Once it's just as easy to use as any other generic app store and peoples' hardware, etc just works after installing a Flat is when I'll be for them for mass usage....though I still have reservations about sandbox versus native performance....but we're discussing this at Phoronix so that reservation is to be expected.
            I have the same impression. It becomes a bit delicate if you have e.g. Visual Code (or Codium) as Flatpak and you want to use a certain plugin which supposed to communicate with the system this can be tricky...to near impossible.

            But none the less it is better then snap's. I have never tried the AppImage or how is it called?.
            And steam was working rather good the last time I have checked it - less broken dependencies if you have a lot of ppa's on the native system.

            Bottomline I tend to like Flatpak as alternative to native - especially if some dependency chain can not be meet But usually I prefer native.

            Comment


            • #7
              Originally posted by CochainComplex View Post
              ....
              I've had mixed results with AppImage -- when they work they're great, when they don't work you better be a command line warrior adept at log reading. I don't think I've actually used a Snap yet. I go out of my way to not use any of them because they all add an extra layer of crap that can go wrong that I don't want to deal with.

              I've read that Steam is one of the ones that they really focus on so it really doesn't surprise me that you're giving it good marks. My biggest problem is printer support. I don't always need it...but I don't want to reboot into Windows to use a printer either...dual booting on my system theses days includes swapping drives because my motherboard sucks hard with its limit of 3 sata drives and my Linux setup consists of 1 480GB SSD and a 4TB ZFS mirror -- all my available disks -- so I gotta swap sata and power cables with my Linux root even though my PC has a free sata port and power cable available ....wow, didn't mean to go off on a dual boot rant

              But, yeah, not being able to easily use my scanner or printer is what kept me away from Silverblue. I hope this move from Red Hat means that better hardware support is about there, if not there already there with development branches or patches or something -- I hope someone in the know can fill me in on that.

              Comment


              • #8
                Originally posted by kpedersen View Post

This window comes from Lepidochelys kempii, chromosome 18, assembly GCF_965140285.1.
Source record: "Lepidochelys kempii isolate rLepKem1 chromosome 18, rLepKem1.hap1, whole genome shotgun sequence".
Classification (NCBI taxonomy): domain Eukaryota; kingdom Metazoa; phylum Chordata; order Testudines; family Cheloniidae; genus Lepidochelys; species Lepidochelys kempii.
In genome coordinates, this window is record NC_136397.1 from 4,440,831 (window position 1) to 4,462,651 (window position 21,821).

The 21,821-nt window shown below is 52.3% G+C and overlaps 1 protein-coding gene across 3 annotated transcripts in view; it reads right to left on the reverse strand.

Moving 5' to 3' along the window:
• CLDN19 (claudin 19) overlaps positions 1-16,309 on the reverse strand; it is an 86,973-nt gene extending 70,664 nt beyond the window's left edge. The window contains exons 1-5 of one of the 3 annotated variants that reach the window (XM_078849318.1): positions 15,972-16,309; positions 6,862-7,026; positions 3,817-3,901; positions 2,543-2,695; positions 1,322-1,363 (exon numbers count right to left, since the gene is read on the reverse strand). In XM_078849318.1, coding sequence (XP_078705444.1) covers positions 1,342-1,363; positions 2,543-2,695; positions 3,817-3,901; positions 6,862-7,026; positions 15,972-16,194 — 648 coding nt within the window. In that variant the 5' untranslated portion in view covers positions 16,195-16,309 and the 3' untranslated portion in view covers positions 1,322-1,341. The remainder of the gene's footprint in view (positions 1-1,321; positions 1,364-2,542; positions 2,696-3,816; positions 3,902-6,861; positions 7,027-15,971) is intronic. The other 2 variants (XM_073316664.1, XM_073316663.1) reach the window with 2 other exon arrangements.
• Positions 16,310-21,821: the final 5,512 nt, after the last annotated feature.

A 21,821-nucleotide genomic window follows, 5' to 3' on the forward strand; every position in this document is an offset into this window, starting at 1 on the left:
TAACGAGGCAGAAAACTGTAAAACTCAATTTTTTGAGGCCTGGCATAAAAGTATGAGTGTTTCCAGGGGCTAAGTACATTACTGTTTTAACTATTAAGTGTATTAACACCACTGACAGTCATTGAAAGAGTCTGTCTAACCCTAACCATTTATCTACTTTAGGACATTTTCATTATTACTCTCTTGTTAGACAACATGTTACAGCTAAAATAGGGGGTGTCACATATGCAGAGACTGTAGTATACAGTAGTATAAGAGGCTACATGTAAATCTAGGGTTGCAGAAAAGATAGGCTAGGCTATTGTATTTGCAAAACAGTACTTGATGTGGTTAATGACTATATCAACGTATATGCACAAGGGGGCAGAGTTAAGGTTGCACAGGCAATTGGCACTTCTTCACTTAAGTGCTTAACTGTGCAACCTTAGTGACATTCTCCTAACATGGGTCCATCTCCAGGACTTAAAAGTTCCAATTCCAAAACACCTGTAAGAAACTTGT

"For many years, application developers who wanted to create desktop applications for Linux had to build their applications not just for a particular Linux operating system, but for a particular version of that operating system."
                That problem was solved 50 years ago with static linking.
                Dynamic linking is to blame for this mess and the LGPL and similar licenses for kind of forcing dynamic linking.

                The argument of maintaining one central library goes out of the window with the flatpak/ snap chaos in anyway.
                Last edited by Raka555; 08-12-2020, 10:21 AM.

                Comment


                • #9
                  If I was MOTU, I would've made RedHat and Canonical to provide a shared Flatpak/Snap runtime for the GLib/GTK3 platform. They would commit to support it for ten years and they would both use that time to promote development on that platform by getting people to write books that people can buy. Sure, the mainstream would move on to newer versions, but that would only make the older versions a safer place for new developers to play with. Not saying they shouldn't do the same with Qt.

                  My point is we should try to grow this thing and not just fight over who's the worst distro.

                  Comment


                  • #10
                    Originally posted by Raka555 View Post
                    That problem was solved 50 years ago with static linking.
                    Dynamic linking is to blame for this mess and the LGPL and similar licenses for kind of forcing dynamic linking.

                    The argument of maintaining one central library goes out of the window with the flatpak/ snap chaos in anyway.
                    Actually it's not dynamic linking at all, because you still need to interface with the kernel no matter what. Also sometimes with services and daemons. However, the kernel has a stable userspace interface. That's what matters.

                    If all those idiot library developers understood that backwards compatibility is paramount, like Microsoft or Intel (into their very own CPUs) have.

                    It's not dynamic libraries, they are perfectly fine, it's the morons designing them.

                    I don't know why it's so hard for them to follow some simple rules. First of all, if you ever bump the soname, keep the old version around forever. But it's better to just never bump the soname at all, period, because you can't trust the idiot distro maintaners. Keep the old functions around forever. If you need a new, better interface, just add a NEW function. If you need to change the binary layout of a structure, add a new interface that deals with the new struct, and keep the old one around. Is that really so hard?

                    The code is already there. You don't even have to fix security issues with the old one: since new apps will use the new interface, and people using flatpaks WOULD USE THE OLD LIBRARIES ANYWAY full of security issues. There's no difference.

                    Comment

                    Working...
                    X